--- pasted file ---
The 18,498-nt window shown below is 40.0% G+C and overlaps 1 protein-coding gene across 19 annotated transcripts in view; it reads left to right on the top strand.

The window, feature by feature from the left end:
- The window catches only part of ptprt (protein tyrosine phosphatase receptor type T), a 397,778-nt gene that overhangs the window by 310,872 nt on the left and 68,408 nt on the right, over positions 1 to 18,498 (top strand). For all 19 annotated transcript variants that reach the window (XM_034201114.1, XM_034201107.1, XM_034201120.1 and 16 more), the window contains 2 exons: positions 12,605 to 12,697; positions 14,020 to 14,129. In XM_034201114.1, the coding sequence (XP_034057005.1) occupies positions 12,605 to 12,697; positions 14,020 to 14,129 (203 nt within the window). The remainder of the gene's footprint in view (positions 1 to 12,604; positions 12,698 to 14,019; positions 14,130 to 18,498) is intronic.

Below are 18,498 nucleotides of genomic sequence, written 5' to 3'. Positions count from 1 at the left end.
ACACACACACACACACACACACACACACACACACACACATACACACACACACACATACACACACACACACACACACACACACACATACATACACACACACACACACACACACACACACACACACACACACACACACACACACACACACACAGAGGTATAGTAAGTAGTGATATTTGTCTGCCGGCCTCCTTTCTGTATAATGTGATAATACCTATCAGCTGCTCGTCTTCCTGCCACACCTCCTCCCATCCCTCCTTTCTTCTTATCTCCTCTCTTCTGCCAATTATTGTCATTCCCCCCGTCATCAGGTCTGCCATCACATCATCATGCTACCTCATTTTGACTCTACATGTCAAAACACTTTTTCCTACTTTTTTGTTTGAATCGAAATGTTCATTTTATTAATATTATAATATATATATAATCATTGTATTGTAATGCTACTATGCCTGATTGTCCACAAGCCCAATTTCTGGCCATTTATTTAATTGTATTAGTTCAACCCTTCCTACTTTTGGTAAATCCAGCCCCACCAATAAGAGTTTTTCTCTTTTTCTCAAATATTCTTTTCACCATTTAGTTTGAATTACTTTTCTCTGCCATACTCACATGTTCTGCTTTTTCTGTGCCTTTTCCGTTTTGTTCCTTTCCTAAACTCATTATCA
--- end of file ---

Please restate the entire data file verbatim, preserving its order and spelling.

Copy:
The 18,498-nt window shown below is 40.0% G+C and overlaps 1 protein-coding gene across 19 annotated transcripts in view; it reads left to right on the top strand.

The window, feature by feature from the left end:
- The window catches only part of ptprt (protein tyrosine phosphatase receptor type T), a 397,778-nt gene that overhangs the window by 310,872 nt on the left and 68,408 nt on the right, over positions 1 to 18,498 (top strand). For all 19 annotated transcript variants that reach the window (XM_034201114.1, XM_034201107.1, XM_034201120.1 and 16 more), the window contains 2 exons: positions 12,605 to 12,697; positions 14,020 to 14,129. In XM_034201114.1, the coding sequence (XP_034057005.1) occupies positions 12,605 to 12,697; positions 14,020 to 14,129 (203 nt within the window). The remainder of the gene's footprint in view (positions 1 to 12,604; positions 12,698 to 14,019; positions 14,130 to 18,498) is intronic.

Below are 18,498 nucleotides of genomic sequence, written 5' to 3'. Positions count from 1 at the left end.
ACACACACACACACACACACACACACACACACACACACATACACACACACACACATACACACACACACACACACACACACACACATACATACACACACACACACACACACACACACACACACACACACACACACACACACACACACACACAGAGGTATAGTAAGTAGTGATATTTGTCTGCCGGCCTCCTTTCTGTATAATGTGATAATACCTATCAGCTGCTCGTCTTCCTGCCACACCTCCTCCCATCCCTCCTTTCTTCTTATCTCCTCTCTTCTGCCAATTATTGTCATTCCCCCCGTCATCAGGTCTGCCATCACATCATCATGCTACCTCATTTTGACTCTACATGTCAAAACACTTTTTCCTACTTTTTTGTTTGAATCGAAATGTTCATTTTATTAATATTATAATATATATATAATCATTGTATTGTAATGCTACTATGCCTGATTGTCCACAAGCCCAATTTCTGGCCATTTATTTAATTGTATTAGTTCAACCCTTCCTACTTTTGGTAAATCCAGCCCCACCAATAAGAGTTTTTCTCTTTTTCTCAAATATTCTTTTCACCATTTAGTTTGAATTACTTTTCTCTGCCATACTCACATGTTCTGCTTTTTCTGTGCCTTTTCCGTTTTGTTCCTTTCCTAAACTCATTATCA